By Kevin Krentz
Farmers fully understand in order to yield a successful crop we need our vast natural resources. The sun, air, water and soil are just some that we rely on. For thousands of years, farmers have fed the world while protecting these resources and operating sustainable family businesses.
During the last 100 years, many wars have been fought regarding oil. During the next 100, many will be fought regarding another precious liquid, water.
Because of its abundance, fresh water is something we take for granted in the Midwest, but many parts of the country and certainly parts of the world struggle to find it and when you do, you pay high prices for it. Protecting our clean water is critical for society and critical for producing food.
Farmers will continue to use innovation and practical means in protecting this vital resource. However, we need to tell the story of how we have protected water and what we are doing to safeguard it in the future.
Nutrient management plans help budget what crops need for nutrients. The plans lay out crop needs, soil requirements and fertilizer applications. With timely applications of nutrients at the right amount, we will lower our impacts of nutrients escaping to water. Moving forward, we need to get more acres covered by nutrient management plans. We also need to get more funding for farmer-led watershed groups. Farmer-led watershed groups provide a way for farmers to use innovation and collaborative efforts in protecting waters and soils.
Another tool that agriculture can use to protect topsoil and water is the use of cover crops.
Creating a cover of green and growing crops in between cash crops has helped in many ways. It creates a root mass to hold topsoil and to create a healthy environment for soil microbes to live. It also takes up nutrients and holds the nutrients until the next cropping season. The use of cover crops has steadily increased over the years and will play a key role in continuing protecting water and soil. Cover crops help recycle the nutrients.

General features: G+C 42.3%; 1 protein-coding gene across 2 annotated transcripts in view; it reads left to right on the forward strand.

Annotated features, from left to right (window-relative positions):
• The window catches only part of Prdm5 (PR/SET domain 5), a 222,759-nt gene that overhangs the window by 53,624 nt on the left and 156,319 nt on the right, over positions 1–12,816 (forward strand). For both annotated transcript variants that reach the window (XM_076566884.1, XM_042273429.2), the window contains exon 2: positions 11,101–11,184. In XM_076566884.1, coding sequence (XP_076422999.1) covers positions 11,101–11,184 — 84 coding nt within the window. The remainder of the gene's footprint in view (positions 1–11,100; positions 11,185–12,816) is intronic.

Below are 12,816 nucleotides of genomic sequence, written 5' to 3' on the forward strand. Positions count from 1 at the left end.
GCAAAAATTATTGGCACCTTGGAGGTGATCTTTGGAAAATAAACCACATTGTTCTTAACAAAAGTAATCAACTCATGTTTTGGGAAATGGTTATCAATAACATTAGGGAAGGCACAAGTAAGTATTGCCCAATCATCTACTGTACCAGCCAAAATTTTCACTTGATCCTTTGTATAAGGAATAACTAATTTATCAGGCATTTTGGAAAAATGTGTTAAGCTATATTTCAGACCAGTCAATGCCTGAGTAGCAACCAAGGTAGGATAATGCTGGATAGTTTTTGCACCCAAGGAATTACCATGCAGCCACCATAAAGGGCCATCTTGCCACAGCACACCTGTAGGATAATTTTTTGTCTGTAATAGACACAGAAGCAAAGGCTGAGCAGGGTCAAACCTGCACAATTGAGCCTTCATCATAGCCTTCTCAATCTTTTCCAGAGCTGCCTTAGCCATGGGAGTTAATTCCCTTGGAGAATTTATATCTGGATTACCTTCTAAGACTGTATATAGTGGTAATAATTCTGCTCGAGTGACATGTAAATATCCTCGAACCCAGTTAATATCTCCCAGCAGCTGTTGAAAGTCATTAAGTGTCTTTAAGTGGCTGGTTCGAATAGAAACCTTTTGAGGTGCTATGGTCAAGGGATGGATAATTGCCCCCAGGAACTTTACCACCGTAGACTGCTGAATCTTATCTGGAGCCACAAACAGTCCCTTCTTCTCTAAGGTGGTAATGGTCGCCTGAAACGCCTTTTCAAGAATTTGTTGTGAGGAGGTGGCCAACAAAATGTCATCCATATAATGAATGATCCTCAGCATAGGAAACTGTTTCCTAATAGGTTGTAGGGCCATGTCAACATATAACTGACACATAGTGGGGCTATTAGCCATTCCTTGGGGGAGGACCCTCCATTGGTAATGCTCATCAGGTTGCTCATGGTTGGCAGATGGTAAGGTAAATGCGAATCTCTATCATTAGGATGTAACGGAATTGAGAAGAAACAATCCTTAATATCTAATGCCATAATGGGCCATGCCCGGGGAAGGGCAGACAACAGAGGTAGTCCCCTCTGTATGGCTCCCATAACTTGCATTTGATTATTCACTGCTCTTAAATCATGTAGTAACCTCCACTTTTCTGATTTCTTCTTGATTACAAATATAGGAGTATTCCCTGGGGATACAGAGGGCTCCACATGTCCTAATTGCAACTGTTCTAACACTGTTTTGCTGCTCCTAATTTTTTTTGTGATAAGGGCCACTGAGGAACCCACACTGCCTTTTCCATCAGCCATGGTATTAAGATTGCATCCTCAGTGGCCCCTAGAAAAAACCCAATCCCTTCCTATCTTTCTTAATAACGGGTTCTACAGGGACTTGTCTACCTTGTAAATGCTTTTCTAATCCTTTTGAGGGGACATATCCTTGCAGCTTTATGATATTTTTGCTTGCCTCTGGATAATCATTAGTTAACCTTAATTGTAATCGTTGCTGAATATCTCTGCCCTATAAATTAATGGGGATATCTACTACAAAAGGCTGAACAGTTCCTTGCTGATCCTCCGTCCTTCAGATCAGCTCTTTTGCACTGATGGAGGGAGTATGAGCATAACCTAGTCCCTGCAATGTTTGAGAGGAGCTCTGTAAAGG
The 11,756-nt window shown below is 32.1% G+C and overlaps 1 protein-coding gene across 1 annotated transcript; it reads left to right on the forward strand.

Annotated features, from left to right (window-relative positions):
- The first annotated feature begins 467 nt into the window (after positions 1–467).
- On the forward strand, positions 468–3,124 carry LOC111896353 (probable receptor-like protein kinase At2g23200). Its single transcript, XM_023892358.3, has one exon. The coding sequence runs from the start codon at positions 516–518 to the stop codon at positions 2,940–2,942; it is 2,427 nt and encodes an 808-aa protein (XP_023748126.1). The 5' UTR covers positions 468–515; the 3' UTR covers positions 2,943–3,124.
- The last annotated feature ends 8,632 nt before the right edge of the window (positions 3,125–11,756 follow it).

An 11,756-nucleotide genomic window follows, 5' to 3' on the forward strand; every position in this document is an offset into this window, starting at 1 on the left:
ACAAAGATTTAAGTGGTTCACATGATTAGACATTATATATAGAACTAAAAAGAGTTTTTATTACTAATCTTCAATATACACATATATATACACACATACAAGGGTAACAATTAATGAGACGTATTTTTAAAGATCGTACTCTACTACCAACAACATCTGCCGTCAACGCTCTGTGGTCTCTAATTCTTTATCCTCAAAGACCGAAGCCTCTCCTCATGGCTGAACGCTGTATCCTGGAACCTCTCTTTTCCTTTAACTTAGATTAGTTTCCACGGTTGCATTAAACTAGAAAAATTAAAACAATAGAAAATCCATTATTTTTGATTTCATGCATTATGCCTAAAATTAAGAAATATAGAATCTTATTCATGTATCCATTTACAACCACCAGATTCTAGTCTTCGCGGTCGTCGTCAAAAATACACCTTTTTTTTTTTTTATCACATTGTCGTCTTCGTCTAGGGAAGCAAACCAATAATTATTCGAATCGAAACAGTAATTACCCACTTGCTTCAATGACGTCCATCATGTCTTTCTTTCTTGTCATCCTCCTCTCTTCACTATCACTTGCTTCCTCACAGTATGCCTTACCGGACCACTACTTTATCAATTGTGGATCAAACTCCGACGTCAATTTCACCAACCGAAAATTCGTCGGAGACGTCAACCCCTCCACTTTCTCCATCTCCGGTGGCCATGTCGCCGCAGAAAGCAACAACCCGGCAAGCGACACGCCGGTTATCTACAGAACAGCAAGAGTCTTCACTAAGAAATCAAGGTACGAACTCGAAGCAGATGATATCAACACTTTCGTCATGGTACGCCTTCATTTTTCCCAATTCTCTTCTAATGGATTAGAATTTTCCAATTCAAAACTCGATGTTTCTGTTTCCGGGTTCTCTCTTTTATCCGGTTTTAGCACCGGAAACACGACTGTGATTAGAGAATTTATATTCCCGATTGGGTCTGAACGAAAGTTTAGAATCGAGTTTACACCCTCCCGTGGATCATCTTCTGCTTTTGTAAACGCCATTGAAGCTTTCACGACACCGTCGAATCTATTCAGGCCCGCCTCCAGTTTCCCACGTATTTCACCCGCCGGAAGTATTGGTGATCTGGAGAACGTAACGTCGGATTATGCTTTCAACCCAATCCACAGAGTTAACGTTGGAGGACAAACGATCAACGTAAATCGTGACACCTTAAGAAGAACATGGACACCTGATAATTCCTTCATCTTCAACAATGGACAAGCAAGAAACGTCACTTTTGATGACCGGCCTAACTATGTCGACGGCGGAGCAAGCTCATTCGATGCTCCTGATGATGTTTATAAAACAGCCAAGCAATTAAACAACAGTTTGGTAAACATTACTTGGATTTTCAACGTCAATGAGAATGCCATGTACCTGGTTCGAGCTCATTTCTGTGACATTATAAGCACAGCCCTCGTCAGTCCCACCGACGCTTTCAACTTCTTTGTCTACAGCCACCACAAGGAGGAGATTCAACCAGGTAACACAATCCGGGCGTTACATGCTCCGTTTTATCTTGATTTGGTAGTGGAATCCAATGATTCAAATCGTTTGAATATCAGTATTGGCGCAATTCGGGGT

Farmers are instinctive recyclers. We feed our livestock the crops we grew with the help of these precious resources. The livestock help us produce nutritious food for our consumers. We complete the natural cycle by using the waste produced by livestock for the next crop. But this is only a small picture look at what farmers do for our environment.
Our efficient burning engines run cleaner than any time in history. Some farmers are using manure digestors, as well as solar and wind energy. We are partnering on phosphorus trading, using perennial crop and pasture-based farming for sequestration of carbon.
Farmers are natural innovators. We will continue to find solutions to better our environment and protect our soils and water. American farmers will keep proving ourselves to our consumers that we produce the safest, cleanest food in the world while continuing to lower our footprint on the environment around us.
Farm Bureau carries this message of environmental stewardship through both our outreach work and policy work. I am proud to say that we will always carry the message of the hard work being done on the farm.
This week, I had the chance to attend a speech by President Joe Biden in La Crosse, Wisconsin, and he mentioned several environmental efforts his bipartisan infrastructure framework plan would touch.
Farmers have similar wants when it comes to clean water and sustainable efforts. They have been working for years to improve their sustainability efforts and we hope that farmers can be involved in conversations on conservation and preserving our natural resources.
We, too, want to leave our land, water and air better for the next generations. Although it’s officially recognized in April, every day is Earth Day for a farmer and we all should be reminded of that.
Kevin Krentz is a dairy farmer and president of the Wisconsin Farm Bureau Federation. A shorter version of this column was originally published by WFBF. Krentz updated this piece to include his observations after attending a speech by President Joe Biden in La Crosse, Wisconsin, this week.